Never Mind That IPO–Adnexus Acquired by Bristol-Myers Squibb

9/25/07

Just a month after filing for an $86 million IPO, and less than two months after raising $15.5 million in a Series C financing round, Adnexus Therapeutics announced yesterday that it is being acquired by Bristol-Myers Squibb (NYSE: BMY). Under the terms of the deal Adnexus, which develops biologic therapeutics derived from the protein fibronectin, will net $415 million in cash and will be eligible for another $75 million in milestone payments. The Waltham-based firm will remain where it is, as a subsidiary of BMS.

Noubar Afeyan, managing partner and CEO of Flagship Ventures (which contributed the largest share of the $70.5 million in venture funding raised by Adnexus) says that the acquisition “follows a series of prior deals where Pharma companies acquire biotechs with proprietary product platforms to strengthen their pipelines.” Both Afeyan (an Xconomist) and Amir Nashat, a general partner at Polaris Venture Partners—another Adnexus investor—say that the trend is particularly strong in the protein therapeutics arena.

Adnexus and BMS began collaborating in February, when the firms announced a deal to use Adnexus’ patented protein-design system to supply BMS with oncology product candidates. According to Nashat, “This collaboration proceeded extremely well both technically, as well as in the people dimension, as the mutual respect and regard between the two groups of scientists continued to build.” Afeyan says that “BMS has signaled a growing commitment to biologics for a while,” including building a manufacturing plant in Devens, MA.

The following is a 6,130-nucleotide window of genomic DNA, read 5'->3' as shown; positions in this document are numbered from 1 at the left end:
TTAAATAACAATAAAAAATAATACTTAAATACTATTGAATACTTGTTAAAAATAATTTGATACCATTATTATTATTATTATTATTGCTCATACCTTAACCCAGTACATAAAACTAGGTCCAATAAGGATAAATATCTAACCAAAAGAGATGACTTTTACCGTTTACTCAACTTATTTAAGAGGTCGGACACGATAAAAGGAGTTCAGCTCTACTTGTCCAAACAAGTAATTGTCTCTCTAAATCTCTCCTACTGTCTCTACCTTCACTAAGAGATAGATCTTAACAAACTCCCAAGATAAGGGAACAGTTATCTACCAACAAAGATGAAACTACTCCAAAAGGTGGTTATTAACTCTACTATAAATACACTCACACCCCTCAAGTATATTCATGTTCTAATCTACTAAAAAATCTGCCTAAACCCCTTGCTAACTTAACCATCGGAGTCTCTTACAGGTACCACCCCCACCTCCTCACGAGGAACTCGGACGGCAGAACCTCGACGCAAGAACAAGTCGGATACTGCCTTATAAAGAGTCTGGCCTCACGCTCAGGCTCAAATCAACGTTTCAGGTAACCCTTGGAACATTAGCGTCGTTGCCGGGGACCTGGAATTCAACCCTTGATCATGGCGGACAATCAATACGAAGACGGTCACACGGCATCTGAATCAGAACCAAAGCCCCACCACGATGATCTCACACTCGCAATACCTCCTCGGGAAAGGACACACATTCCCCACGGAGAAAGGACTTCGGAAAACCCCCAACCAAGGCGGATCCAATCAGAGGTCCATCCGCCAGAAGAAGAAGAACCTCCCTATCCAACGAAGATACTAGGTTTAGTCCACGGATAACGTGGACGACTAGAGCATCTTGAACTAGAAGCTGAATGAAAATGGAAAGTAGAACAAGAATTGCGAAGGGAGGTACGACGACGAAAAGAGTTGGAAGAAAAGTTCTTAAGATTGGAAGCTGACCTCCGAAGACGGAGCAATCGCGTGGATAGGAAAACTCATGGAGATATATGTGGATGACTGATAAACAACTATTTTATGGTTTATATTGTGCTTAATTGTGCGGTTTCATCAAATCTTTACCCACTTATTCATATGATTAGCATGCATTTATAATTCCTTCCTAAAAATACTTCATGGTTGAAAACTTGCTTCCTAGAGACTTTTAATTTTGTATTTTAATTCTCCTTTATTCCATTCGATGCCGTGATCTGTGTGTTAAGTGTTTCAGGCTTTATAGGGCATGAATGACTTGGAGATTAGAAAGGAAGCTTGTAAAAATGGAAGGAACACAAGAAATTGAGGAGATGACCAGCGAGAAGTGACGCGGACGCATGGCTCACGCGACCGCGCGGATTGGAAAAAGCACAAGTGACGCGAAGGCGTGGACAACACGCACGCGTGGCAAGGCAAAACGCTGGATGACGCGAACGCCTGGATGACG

So what about the IPO filing? Was Adnexus serious about going it alone or, as PEHub’s Dan Primack suggested in August, was the company really trying to position itself for an acquisition all along? Afeyan and Nashat both insist on the former. “Adnexus had taken all the necessary steps and was committed to the IPO process, and had every confidence that it could mature its technology and products in the context of a stand-alone business,” says Nashat. Still, says Afeyan, the BMS deal has its advantages. “The acquisition provides far greater resources for the company’s platform to be expanded and utilized to produce multiple therapeutic products. In addition, the shareholders are rewarded at a valuation that is likely higher than an IPO would produce in the short term.”

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